This story is part of a series on body neutrality, where we shine the spotlight on five women on the journey towards self-acceptance.
Cheryl Regina Lim, 32, stands at 147cm.
“I’d already noticed that I was smaller than my peers when I was in primary school – I was always in the front whether in a line-up or a class photo. But it was only when there were fewer and fewer friends that were around the same height as me that I really started feeling like an oddball. At the age of 12, I stood at 121cm, and by the time I was 15, my height plateaued.
I struggled the most with my height in my teenage years – I was always picked last for games and activities in school. As a result, I felt like I wasn’t good enough for a lot of things. I chugged glasses of milk daily thinking it would help me grow taller. And because people would ‘baby’ me as I was small in stature, I’d grow out my hair and dress in more adult- like clothes in a bid to look older. I’d also ask my mum to buy m eas many pairs of heels and platform shoes as possible so that I could dress in a more mature fashion.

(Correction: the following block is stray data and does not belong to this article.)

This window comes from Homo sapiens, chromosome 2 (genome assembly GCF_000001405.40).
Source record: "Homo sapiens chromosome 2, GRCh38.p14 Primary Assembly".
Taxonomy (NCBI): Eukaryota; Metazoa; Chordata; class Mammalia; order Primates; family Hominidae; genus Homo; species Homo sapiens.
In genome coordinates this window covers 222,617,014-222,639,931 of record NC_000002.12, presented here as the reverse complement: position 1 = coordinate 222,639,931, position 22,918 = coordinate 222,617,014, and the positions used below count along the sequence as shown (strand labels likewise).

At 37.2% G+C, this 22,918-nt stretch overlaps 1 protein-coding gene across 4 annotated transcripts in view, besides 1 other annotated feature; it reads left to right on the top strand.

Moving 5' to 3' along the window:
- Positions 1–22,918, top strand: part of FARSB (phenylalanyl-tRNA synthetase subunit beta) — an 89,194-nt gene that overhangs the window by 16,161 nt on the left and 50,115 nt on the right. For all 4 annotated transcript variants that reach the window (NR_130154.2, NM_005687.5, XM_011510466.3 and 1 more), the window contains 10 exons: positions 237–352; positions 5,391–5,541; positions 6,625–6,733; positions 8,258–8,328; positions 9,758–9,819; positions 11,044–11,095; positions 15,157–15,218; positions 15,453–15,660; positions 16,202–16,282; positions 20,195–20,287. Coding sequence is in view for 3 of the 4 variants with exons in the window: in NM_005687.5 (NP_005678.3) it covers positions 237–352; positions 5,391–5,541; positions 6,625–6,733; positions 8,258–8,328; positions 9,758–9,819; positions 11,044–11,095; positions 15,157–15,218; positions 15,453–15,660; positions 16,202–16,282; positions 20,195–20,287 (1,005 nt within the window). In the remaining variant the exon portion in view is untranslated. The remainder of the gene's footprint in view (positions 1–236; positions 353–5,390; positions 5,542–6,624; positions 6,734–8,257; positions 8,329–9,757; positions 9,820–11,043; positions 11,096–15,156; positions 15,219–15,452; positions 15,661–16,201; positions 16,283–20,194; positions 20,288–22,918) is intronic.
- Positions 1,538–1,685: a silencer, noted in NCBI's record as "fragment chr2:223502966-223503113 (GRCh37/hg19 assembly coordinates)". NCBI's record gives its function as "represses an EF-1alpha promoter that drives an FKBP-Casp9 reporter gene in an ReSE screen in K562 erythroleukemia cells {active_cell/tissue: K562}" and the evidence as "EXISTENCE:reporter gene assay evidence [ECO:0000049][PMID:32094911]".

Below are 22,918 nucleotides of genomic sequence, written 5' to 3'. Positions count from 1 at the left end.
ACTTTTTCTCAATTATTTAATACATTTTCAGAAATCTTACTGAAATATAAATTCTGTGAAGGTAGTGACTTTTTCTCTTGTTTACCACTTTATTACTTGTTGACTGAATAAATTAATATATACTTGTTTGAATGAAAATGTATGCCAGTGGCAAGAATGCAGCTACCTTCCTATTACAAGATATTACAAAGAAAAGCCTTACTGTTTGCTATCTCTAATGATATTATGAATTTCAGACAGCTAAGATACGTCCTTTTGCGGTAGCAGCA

The lowest point was when I started using my size as an excuse. I would say that I wasn’t able to do Cheryl Regina Lim, 32, stands at 147cm things because of it. It took me a long time to learn that I can do whatever that I set my mind to, no matter my body shape or size – apart from reaching for things on a high shelf, ha ha!
I started by thinking about what I was truly unhappy about, and listing out things that my body allows me to do – I practise Muay Thai and Crossfit. I also thought about what I can do to help myself if my height is a challenge to getting something done. The thing is, a lot of things can be solved by asking for a hand. Yes, it may feel awkward or uncomfortable, but after a few tries, it really isn’t that bad.
A lot of how we see and feel about our bodies is influenced by the material we consume, and I suggest unfollowing social media accounts that make you feel bad about yourself. I can safely say that I am comfortable with my body now. It’s not always rainbows and butterflies, though, and on days when I feel negative, I allow my feelings to come and go, and not beat myself up.”
PHOTOGRAPHY Vee Chin
STYLING Debby Kwong
ART DIRECTION Adeline Eng
HAIR Ann Lin
MAKEUP Lolent Lee & Eunice Wong
This story first appeared in the July 2021 issue of Her World.